knowledge of and fondness for the chapel.
We return to Menton for
dinner at a restaurant.
Day 10 - Wed -
Ventimiglia - Today we visit some of the beautiful gardens for which the
Cote d'Azur is famous. We cross the nearby Italian border and just
a few miles east
of Ventimiglia we find spectacular Hanbury Gardens, one of
Europe's most noted botanical gardens. British merchant
Sir Thomas Hanbury planted these gardens which descend on terraces
to the sea. (There are golf carts to ferry people up) As immensely important as the gardens were
to the 19th century study of botany, today they are a
pleasure-dome - a stunningly beautiful bower with heart-stopping
views of the sea around every corner.
There are a few hours free time in Ventimiglia Italy to browse
in the shops and sample a little Italian food for lunch. Local specialties
include barbagiuai, a crispy butternut squash and
cheese ravioli. Piscialandrea, a deep-dish
focaccia topped with tomato sauce, anchovies, olive and garlic,
makes for a flavourful midday snack.
Returning to Menton we see the lovely Villa Maria Serena which
sits next to the French/Italian border and is surrounded by gardens. Back
in town we stroll to visit the famous Salle des Mariages at City Hall. This room comes as a surprise
inside the building's neoclassical exterior. Menton's mayor gave
the artist Jean Cocteau free reign and he clearly made the most
of it, covering the walls and ceiling with whimsical murals.
Dinner at a restaurant
Dinner tonight is not included.
- Monaco - This morning we head for the nearby Principality of Monaco. This tiny country takes itself
terribly seriously with more police per square metre than any
other place in the world. With so many extraordinarily rich people to
look after, it has no choice. Monaco is a little bubble
of extravagance and luxury, a tax haven some call "a sunny
place for shady people". Beyond the sleek yachts
bobbing in the port, the Grimadi Palace looms over the
principality like a wise old patriarch -- a reminder that the
Grimaldi royal family has controlled Monaco since 1297.
We begin with an overview of the tiny principality aboard a small
train. On our circuit ride we take in Monte-Carlo's famous casino
and gardens, the formula 1 racing circuit, the cathedral where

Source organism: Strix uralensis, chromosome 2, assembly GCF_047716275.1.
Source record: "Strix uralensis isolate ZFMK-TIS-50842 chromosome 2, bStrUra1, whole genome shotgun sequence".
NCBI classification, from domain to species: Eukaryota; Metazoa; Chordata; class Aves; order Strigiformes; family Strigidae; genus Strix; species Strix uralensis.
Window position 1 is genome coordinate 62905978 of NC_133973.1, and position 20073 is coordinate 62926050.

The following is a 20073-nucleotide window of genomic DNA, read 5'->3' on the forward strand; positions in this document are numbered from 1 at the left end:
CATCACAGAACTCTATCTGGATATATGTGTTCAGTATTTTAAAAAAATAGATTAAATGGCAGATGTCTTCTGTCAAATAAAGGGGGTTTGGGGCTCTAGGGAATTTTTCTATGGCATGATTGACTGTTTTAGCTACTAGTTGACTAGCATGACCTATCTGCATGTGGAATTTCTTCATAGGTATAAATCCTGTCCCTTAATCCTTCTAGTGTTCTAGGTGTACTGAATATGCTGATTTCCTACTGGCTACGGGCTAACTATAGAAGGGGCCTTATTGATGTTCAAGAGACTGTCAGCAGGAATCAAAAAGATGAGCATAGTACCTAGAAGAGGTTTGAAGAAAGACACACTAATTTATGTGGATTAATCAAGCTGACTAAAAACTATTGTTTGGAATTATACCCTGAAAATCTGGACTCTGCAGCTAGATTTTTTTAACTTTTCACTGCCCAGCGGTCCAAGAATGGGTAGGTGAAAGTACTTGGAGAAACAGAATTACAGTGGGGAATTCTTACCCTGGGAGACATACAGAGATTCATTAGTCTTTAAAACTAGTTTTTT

Prince Ranier wed Grace Kelly, the port, and the impressive
building housing the Oceanographic Museum. Next, at exactly 11.55
am, we watch the perfectly synchronized changing of the
guards outside the palace.
We then head inside the palace.
Individual audio commentary permits guests to tailor their
visit to suit themselves Beginning at the top of
the Hercule Gallery and descending on to the main courtyard is a
spectacular double-revolution marble staircase dating from the
13th century. To enter
the state apartments one passes through the Mirror
Gallery. The dramatic effect of the
succeeding mirrors forms an image of a long succession of rooms,
an imitation of Versailles. Then comes the
Red Room furnished in the style of Louis XV. Following is the
York Room, so named because the Duke of York died there in 1787.
The Blue Room, which
is used for official receptions, has Grimaldi portraits, 19th century Italian gilt and the
dazzling Venetian chandeliers. In the magnificent
Throne Room the royal throne rests under a red silk
velvet canopy topped by the Grimaldi royal crown.
There is free time to explore Monaco's other attractions.... Prince of
Monaco's Classic Car Collection or
Princess Grace's Rose Garden. Window shop at the lavish boutiques of the Carre D'Or
where prices astound anyone who is not a zillionaire. Marvel at luxury yachts the
size of mansions bobbing in the harbour. With
little imagination you can visualise James Bond
heading for the Casino.
In mid-afternoon we board our private coach for a scenic drive
to Eze, a medieval village perched a rocky peak
overlooking the Mediterranean sea. The ancient fortified village
is crowned with the ruins of its 12th-century fortified castle.
We return to Menton for a farewell dinner at a restaurant.
Day 13 - Sat - Morning transfer from
Menton to Nice Airport for our flight home ( or perhaps you
would like to extend your stay in France ).
Participants in Europe tours should be able to walk
reasonable distances and climb stairs. France is not
well-equipped to deal with people with reduced mobility. There
are not always working lifts in public places. Sidewalks are